I cross the border. Senegalese taximen call out at me. I have 5 dalasi and no CFA Francs. There’s no cash machine. An enterprising motorcycle taximan agrees to take me to Kaolack. I spend two hours on the back of his motorbike.
Two cash points fail at Kaolack. The third succeeds. My driver continues to the gare routière. Every time we ask for directions from locals they tell us to go straight on. We hear this so many times that we laugh hard together. I give him my number for the journey home.
I find a battered seven-seater car not far off ready to leave. I pay the driver. There’s a strong smell of diesel. It sticks to the dusty air. As night blankets land, thick fuel dust settles on my skin.
Two weeks later my moto-taximan leaves Karang at 5am to get me from Yayem. I step out in my t-shirt and shorts. I shake his gloved hand and survey his coated body – only his face is visible under his winter clothes.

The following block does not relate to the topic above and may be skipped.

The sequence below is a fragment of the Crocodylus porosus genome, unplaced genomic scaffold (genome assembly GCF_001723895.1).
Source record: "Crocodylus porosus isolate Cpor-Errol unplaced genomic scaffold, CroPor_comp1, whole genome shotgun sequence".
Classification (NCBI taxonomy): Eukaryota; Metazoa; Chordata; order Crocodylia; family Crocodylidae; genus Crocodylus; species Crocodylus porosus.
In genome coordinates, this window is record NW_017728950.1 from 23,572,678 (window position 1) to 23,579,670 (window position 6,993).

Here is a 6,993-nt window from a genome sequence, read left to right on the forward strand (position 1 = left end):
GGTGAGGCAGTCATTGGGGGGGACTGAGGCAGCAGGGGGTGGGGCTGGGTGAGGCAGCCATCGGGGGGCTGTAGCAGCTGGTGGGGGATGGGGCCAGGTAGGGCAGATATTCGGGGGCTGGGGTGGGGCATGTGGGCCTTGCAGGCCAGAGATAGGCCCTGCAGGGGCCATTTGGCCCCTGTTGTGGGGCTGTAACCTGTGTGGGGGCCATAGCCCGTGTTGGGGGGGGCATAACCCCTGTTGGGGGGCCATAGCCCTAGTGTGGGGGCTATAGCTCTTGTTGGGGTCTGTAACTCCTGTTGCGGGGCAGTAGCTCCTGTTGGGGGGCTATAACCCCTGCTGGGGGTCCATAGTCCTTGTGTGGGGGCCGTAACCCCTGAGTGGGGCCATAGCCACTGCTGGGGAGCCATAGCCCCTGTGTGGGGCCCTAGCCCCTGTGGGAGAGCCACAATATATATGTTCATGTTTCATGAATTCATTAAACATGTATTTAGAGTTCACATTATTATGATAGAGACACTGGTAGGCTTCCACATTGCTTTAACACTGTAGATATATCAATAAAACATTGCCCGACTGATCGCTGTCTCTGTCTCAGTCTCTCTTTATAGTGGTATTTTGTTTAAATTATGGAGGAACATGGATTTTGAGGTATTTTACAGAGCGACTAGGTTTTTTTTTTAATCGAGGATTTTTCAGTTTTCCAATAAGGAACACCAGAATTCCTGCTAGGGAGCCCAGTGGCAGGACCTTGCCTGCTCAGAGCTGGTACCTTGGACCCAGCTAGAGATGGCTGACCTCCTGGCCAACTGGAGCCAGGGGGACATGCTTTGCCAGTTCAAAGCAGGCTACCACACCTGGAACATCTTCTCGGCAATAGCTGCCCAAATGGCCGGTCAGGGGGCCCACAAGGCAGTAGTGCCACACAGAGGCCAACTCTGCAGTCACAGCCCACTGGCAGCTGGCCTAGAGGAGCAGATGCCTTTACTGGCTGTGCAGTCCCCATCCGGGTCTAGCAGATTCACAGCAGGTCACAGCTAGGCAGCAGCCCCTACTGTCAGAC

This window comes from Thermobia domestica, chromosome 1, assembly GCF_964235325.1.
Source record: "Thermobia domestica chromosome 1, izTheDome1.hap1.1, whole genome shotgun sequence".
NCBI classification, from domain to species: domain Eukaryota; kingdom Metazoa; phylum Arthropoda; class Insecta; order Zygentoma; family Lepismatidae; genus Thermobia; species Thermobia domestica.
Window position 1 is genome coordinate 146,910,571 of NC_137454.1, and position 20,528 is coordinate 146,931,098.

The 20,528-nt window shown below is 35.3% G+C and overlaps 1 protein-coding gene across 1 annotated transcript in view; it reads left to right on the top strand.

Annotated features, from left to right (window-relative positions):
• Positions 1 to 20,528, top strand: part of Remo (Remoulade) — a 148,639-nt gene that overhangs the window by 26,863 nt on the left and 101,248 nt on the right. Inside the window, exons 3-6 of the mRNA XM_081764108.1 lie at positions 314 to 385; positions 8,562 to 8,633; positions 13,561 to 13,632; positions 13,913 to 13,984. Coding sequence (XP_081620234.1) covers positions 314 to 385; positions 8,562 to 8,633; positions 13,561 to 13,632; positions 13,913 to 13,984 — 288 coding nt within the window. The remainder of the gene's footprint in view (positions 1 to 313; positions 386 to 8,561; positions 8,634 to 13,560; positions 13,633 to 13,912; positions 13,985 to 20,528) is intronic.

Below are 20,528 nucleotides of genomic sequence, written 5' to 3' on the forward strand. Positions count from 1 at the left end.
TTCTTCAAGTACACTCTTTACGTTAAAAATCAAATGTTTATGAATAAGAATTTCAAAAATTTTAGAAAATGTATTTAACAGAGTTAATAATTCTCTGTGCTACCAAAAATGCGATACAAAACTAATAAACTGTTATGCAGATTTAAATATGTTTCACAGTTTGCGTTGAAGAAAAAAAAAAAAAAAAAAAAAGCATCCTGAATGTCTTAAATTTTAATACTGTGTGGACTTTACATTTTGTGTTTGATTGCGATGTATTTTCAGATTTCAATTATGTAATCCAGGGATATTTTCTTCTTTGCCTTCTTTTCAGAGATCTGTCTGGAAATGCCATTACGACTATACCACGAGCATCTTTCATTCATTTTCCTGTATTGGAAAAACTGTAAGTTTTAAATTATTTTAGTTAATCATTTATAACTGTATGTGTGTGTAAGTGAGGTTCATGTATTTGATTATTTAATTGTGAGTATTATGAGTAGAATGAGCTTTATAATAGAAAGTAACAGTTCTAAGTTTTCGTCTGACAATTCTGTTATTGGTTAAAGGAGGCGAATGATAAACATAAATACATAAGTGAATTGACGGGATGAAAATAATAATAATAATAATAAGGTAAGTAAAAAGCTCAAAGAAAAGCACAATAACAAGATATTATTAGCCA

I invite him in but he declines. I give him the remaining bread from my breakfast.
As everywhere in Africa – and perhaps the world – football cements brotherhood. I don’t much like football. But I am nostalgic for my home town, Manchester. And they’ve beaten Paris.
At the petrol station at Kaolack I buy us drinks and we take selfies. He shows me pictures of his family and children.
At Karang he takes me to his house and shares his meal of rice and fish with me.
At the border I feel like I’m saying goodbye to a friend I’ve known for some time.
As he says, <<on est ensemble>> [we are together].